Dilbert -- no common sense


I was born in South Africa and came to visit the US to meet up with some friends to go rock-climbing -- we met up at Devil's Tower in Wyoming. We then traveled West, stopping at all of the major climbing places, including Boulder, Colorado and Yosemite National Park. We took around 6 weeks or so and spent around 2 weeks in Camp 4. After the climbing trip was over my friends went back so South Africa (they now run Jwayela Software) and I decided to stay in the US. I worked for a while at a small computer shop in White Plains, NY where I met my wife (Fabiha).

After a while I left Easy Micro and got a job at BestWeb Internet as a Senior Network Engineer, before moving to Westcon. Unfortunately, at the time Westcon was the sole distributor for a bunch of companies, including Bay Networks (now part of Nortel). I hated the Bay Networks stuff and the general lack of clue there, so I left and moved to Register.com .

The DNS space had just been opened to competitive registrars (before that you had to use Network Solutions) and so it was a very exciting time -- Register.com was a start-up and we liked that we were breaking Network Solutions / Verisigns grip on the market. Unfortunately after a few years I got tired of the long commute into New York City and Register.com because slow and bloated.

A friend of mine was working at AuthentiDate, a company that does digital time-stamping and non-repudiation of documents. They had their main datacenter right next to the Twin Towers -- when the planes hit their building was damaged and they had to quickly rebuild their network in a new datacenter. I worked as a consultant building them a new, better network in New York -- it was fairly fun, especially because they had NIST calibrated atomic clocks, sync'ed to the main clocks in Boulder (Maybe it's just me, but I thought it was cool). After that was finished I did some more consulting for a while and then we moved to Ashburn, VA where I got a job at Amerinex (part of TAG). Unfortunately Amerinex was a little too SPAM friendly and was unwilling to change (spammers pay very well!) and my conscience wouldn't let me live with that, so when I got the chance I moved over to AOL.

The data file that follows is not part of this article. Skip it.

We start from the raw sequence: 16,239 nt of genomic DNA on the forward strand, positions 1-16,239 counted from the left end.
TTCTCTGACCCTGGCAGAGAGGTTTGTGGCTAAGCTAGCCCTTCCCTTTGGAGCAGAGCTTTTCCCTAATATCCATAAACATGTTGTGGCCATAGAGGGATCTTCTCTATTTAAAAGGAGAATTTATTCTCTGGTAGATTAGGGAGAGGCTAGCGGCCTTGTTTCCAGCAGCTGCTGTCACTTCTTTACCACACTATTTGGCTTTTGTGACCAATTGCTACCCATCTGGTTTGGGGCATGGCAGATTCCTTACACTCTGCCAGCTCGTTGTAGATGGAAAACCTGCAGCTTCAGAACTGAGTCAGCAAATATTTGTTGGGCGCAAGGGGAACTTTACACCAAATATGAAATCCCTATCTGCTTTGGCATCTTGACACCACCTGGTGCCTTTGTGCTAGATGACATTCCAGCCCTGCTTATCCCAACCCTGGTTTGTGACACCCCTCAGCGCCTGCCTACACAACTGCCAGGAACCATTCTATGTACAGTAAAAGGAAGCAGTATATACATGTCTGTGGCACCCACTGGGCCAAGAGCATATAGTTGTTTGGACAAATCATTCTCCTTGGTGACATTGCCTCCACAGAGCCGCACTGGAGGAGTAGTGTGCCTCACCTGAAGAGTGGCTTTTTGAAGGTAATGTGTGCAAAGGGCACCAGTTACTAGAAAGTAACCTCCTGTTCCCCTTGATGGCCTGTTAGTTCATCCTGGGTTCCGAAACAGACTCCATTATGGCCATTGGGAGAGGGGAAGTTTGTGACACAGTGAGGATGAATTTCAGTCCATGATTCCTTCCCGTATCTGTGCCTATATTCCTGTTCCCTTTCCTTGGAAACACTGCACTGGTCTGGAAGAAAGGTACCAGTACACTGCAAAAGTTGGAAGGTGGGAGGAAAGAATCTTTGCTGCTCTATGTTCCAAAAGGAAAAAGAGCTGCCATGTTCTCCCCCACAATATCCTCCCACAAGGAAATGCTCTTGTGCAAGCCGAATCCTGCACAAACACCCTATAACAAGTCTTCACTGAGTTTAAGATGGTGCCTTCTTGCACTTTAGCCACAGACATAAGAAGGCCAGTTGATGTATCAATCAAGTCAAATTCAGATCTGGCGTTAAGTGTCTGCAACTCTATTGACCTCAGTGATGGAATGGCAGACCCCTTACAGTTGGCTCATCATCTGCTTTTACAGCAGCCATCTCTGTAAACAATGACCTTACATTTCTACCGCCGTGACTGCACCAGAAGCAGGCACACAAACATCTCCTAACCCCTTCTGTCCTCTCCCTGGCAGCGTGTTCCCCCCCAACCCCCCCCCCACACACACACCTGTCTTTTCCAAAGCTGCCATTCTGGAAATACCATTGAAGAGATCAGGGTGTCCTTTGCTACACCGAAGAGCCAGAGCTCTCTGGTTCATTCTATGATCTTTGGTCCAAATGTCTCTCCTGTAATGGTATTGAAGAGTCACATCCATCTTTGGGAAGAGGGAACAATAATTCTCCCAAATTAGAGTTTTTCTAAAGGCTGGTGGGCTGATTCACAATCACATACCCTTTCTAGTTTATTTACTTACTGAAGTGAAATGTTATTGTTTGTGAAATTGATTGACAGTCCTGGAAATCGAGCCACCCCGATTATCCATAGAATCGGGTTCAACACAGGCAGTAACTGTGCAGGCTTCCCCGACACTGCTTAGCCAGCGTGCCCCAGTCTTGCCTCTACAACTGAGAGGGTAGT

Most of my time at AOL was spend working on a large VoIP (Voice Over IP) network that carries tech support calls from the US to call centers all over the world. The network also carries all of the employee traffic, and so QoS ended up being very important. As far as I know, it was the worlds largest VoIP call center network when I left. So, why did I leave?

While I was working at AOL I visited a datacenter in the area to install / reboot a friends server. While wandering around the datacenter I stumbled across a cage full of Google servers -- one of the switches in the cage had a fan that was starting to die, so I decided to send them mail letting them know -- I also included a copy of my resume. A few days later I saw a full page Google recruiting advert in some magazine (I think it was Wired). My wife said that I submit me resume through the listed website (http://www.google.com/jobs). I figured that there really wasn't any point -- Google was notoriously hard to get into, and I knew that they were getting thousands of resumes per day, but Fabhia kept insisting that it was worth a try. Finally (with some bad grace!) I actually submitted my resume through the proper channels -- and it ended up on the desk of hte peson to whom I had written about the dying fan, and I got a call from the recruiter the next day.

I went through the phone screen process (all the while being sure that I want going to make to to the next step) and then was flown to Mountain View for an in-person interview. I still figured that I had no real hope of making it through the process (this was back in 2004 when there was even more hype and pressure), but reasoned that at the minimum I'd get a free trip to CA. The actual interview was really fun, and when I got back to Ashburn I got a call offering me a position as a Senior Network Engineer.

Fabiha and I sold our pretty house in Ashburn and moved to a small, much more expensive townhouse in San Jose. San Jose (and the Bay area in general) really didn't agree with us -- it is much too crowded and feel like a city. After a few years I managed to convince my manager at Google to let me move back to the East Coast and carry on working for Google. We are now living in Dulles, VA (near Dulles Airport) and I am working in Herndon. Google is still a great place to work -- the Google network is really cool and the people with whom I work are all bright and competent!


One of the great things about working for Google is the 20% time, some of which I have used for: